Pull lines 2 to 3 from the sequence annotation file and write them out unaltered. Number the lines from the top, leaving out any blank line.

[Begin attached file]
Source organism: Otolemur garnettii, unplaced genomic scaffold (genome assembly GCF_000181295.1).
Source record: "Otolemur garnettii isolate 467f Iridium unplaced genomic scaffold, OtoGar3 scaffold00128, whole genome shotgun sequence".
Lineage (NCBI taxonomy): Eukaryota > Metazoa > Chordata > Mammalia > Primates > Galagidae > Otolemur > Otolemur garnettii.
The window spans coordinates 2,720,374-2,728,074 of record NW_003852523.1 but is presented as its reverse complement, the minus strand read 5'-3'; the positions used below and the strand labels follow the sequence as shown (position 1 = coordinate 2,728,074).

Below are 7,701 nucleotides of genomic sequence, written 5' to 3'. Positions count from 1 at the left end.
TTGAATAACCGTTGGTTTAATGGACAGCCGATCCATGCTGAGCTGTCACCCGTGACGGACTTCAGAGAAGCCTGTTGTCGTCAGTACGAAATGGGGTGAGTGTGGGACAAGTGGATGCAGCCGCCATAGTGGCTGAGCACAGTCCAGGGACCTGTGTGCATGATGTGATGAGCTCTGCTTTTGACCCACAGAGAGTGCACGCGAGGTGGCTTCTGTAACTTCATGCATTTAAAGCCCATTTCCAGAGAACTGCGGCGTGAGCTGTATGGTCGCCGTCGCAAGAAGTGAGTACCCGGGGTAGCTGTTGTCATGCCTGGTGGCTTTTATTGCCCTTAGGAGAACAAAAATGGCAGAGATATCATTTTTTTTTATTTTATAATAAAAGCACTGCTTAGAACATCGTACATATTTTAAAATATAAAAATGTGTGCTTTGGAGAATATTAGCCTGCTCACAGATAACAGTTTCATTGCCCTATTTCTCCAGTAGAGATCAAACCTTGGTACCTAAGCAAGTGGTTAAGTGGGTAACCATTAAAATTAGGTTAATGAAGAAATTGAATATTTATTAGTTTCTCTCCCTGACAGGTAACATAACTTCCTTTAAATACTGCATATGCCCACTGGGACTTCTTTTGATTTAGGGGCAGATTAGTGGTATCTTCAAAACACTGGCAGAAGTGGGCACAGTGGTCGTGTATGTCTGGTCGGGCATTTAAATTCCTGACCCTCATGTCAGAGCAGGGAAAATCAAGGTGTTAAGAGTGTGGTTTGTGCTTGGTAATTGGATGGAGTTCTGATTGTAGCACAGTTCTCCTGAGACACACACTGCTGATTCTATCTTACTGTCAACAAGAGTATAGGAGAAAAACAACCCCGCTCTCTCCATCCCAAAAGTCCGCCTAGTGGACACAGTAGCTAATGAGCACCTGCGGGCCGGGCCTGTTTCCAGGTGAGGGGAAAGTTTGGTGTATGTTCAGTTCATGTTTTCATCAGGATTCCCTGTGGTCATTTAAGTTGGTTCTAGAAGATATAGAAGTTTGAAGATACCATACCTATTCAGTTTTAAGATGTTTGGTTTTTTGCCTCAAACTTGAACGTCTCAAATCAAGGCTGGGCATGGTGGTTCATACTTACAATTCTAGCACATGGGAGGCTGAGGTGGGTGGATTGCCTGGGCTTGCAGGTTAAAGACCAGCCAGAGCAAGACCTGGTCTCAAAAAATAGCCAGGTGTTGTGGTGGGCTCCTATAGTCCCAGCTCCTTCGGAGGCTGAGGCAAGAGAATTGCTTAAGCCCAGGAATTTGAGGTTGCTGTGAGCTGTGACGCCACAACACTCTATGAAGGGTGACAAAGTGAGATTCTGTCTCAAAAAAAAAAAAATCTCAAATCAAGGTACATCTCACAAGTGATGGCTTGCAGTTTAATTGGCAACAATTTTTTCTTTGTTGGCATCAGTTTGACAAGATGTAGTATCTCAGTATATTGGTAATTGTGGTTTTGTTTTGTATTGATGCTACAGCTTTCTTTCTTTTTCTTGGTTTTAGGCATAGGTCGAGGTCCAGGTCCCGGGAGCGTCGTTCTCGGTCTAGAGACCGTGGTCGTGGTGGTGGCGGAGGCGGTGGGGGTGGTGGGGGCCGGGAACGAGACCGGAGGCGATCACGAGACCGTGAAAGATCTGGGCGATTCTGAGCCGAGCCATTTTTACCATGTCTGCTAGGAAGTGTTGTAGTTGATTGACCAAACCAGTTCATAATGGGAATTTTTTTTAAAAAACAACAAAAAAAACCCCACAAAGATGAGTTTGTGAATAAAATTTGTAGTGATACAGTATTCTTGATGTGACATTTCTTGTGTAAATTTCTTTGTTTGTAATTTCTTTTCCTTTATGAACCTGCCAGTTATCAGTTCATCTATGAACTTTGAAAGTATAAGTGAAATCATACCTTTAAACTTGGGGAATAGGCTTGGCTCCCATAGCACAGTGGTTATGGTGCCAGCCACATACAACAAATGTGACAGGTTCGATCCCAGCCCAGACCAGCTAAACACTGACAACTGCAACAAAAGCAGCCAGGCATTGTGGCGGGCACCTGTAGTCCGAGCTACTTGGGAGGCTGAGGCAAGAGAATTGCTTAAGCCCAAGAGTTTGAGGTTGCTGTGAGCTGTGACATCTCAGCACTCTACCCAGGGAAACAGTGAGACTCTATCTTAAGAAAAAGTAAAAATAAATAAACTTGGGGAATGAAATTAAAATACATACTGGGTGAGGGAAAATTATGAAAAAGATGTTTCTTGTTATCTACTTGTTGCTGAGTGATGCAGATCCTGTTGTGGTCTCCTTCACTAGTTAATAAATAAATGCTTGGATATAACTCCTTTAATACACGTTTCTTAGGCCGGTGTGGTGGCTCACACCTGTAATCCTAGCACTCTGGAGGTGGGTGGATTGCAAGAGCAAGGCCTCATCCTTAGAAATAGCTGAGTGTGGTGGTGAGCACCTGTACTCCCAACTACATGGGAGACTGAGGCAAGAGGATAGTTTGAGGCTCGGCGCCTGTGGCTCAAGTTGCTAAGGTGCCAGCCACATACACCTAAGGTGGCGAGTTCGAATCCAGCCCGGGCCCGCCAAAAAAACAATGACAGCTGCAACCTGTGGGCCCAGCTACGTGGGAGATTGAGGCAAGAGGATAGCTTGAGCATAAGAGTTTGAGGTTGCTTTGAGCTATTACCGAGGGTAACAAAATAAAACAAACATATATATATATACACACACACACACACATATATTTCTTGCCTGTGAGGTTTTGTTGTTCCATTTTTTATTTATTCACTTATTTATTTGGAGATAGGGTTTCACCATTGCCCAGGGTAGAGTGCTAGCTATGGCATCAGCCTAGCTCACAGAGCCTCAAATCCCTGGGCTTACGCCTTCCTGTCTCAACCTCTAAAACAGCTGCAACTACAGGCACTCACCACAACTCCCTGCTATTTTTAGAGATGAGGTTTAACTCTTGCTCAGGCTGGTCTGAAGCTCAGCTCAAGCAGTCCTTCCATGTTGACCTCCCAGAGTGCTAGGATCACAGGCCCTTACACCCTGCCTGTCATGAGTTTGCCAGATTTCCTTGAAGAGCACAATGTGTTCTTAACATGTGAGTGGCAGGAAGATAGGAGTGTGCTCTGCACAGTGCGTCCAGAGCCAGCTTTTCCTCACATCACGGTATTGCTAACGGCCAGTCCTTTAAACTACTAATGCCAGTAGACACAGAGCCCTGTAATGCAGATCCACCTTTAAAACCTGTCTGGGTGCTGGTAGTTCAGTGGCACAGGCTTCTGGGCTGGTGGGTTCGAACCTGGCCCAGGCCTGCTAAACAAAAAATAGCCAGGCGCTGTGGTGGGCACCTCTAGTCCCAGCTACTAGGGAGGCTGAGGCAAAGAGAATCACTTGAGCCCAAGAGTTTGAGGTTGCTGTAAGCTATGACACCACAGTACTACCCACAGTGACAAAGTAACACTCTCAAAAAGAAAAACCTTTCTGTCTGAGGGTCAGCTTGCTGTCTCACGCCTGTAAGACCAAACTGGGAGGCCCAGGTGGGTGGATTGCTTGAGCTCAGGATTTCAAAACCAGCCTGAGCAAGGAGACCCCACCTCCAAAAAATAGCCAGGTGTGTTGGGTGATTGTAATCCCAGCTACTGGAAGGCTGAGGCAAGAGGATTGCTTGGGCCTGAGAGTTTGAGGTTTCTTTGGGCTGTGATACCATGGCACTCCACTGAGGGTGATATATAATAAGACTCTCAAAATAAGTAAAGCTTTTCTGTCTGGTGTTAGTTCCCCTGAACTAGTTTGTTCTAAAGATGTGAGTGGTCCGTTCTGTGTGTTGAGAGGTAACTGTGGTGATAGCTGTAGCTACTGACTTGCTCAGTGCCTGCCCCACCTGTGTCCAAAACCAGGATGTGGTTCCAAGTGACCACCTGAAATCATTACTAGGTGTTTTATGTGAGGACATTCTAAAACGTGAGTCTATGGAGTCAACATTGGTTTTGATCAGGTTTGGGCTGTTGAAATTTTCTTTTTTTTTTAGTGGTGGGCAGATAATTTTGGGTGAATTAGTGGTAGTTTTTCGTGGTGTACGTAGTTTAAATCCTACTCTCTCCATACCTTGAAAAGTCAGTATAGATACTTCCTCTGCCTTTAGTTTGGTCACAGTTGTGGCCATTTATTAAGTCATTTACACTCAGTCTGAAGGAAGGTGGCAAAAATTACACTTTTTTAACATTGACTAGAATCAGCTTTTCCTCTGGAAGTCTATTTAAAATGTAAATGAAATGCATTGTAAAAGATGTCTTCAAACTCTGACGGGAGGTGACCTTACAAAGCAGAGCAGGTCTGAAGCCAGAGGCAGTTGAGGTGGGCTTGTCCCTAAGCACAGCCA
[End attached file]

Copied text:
Source record: "Otolemur garnettii isolate 467f Iridium unplaced genomic scaffold, OtoGar3 scaffold00128, whole genome shotgun sequence".
Lineage (NCBI taxonomy): Eukaryota > Metazoa > Chordata > Mammalia > Primates > Galagidae > Otolemur > Otolemur garnettii.